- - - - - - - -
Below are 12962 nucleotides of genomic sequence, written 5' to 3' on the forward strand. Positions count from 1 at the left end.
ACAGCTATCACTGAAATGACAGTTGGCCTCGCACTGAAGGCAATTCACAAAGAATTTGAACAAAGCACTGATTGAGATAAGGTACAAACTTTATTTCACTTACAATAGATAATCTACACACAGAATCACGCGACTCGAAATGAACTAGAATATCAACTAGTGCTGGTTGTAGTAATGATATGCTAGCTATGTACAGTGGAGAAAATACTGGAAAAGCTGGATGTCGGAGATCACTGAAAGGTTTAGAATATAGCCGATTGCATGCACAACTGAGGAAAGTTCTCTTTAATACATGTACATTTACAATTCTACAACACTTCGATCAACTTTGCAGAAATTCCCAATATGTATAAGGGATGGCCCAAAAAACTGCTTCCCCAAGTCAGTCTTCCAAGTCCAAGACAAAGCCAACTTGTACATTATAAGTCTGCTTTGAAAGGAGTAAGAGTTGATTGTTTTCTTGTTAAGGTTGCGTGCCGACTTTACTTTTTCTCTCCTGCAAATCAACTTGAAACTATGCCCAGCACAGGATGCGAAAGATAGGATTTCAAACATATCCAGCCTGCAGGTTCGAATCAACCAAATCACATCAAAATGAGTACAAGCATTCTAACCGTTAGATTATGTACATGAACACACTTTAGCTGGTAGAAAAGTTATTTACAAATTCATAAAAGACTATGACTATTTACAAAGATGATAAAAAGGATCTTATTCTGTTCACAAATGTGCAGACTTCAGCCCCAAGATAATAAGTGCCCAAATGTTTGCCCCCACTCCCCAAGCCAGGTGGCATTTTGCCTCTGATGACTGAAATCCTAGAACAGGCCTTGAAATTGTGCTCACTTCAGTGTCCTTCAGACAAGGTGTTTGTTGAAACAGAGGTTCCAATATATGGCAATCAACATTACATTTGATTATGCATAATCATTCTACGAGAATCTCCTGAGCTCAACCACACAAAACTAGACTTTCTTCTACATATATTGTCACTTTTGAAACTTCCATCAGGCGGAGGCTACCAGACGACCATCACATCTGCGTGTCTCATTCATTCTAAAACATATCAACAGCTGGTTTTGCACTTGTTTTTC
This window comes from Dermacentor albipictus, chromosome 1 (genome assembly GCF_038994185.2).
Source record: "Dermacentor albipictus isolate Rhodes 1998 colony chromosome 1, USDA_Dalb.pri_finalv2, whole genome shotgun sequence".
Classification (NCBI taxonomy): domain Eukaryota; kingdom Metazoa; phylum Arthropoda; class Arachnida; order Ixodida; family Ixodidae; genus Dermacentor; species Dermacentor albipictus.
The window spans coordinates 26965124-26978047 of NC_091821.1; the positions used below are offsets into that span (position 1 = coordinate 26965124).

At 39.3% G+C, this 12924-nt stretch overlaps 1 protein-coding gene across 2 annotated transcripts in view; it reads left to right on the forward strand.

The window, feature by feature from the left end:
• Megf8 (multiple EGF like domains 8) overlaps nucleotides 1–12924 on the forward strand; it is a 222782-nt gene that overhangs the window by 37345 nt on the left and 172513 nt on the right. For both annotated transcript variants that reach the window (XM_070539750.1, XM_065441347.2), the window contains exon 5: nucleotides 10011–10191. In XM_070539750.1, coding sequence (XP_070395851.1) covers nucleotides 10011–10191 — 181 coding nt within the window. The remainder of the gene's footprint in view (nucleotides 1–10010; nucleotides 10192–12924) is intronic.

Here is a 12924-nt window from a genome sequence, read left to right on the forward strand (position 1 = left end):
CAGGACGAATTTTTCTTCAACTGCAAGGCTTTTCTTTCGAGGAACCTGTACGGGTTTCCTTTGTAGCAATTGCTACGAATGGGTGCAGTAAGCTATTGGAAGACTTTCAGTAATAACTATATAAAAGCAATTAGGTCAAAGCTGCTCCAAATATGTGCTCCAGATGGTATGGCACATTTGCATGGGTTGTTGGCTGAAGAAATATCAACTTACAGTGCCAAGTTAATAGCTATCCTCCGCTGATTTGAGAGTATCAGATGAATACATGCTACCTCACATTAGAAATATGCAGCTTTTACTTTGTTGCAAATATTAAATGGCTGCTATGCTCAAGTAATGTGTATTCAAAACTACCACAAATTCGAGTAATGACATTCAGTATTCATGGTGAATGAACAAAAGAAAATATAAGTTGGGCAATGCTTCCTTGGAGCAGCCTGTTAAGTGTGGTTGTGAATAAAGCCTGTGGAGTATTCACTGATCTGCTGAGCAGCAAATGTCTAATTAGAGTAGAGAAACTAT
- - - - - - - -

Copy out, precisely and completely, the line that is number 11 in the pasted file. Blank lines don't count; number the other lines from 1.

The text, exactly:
CAGGACGAATTTTTCTTCAACTGCAAGGCTTTTCTTTCGAGGAACCTGTACGGGTTTCCTTTGTAGCAATTGCTACGAATGGGTGCAGTAAGCTATTGGAAGACTTTCAGTAATAACTATATAAAAGCAATTAGGTCAAAGCTGCTCCAAATATGTGCTCCAGATGGTATGGCACATTTGCATGGGTTGTTGGCTGAAGAAATATCAACTTACAGTGCCAAGTTAATAGCTATCCTCCGCTGATTTGAGAGTATCAGATGAATACATGCTACCTCACATTAGAAATATGCAGCTTTTACTTTGTTGCAAATATTAAATGGCTGCTATGCTCAAGTAATGTGTATTCAAAACTACCACAAATTCGAGTAATGACATTCAGTATTCATGGTGAATGAACAAAAGAAAATATAAGTTGGGCAATGCTTCCTTGGAGCAGCCTGTTAAGTGTGGTTGTGAATAAAGCCTGTGGAGTATTCACTGATCTGCTGAGCAGCAAATGTCTAATTAGAGTAGAGAAACTAT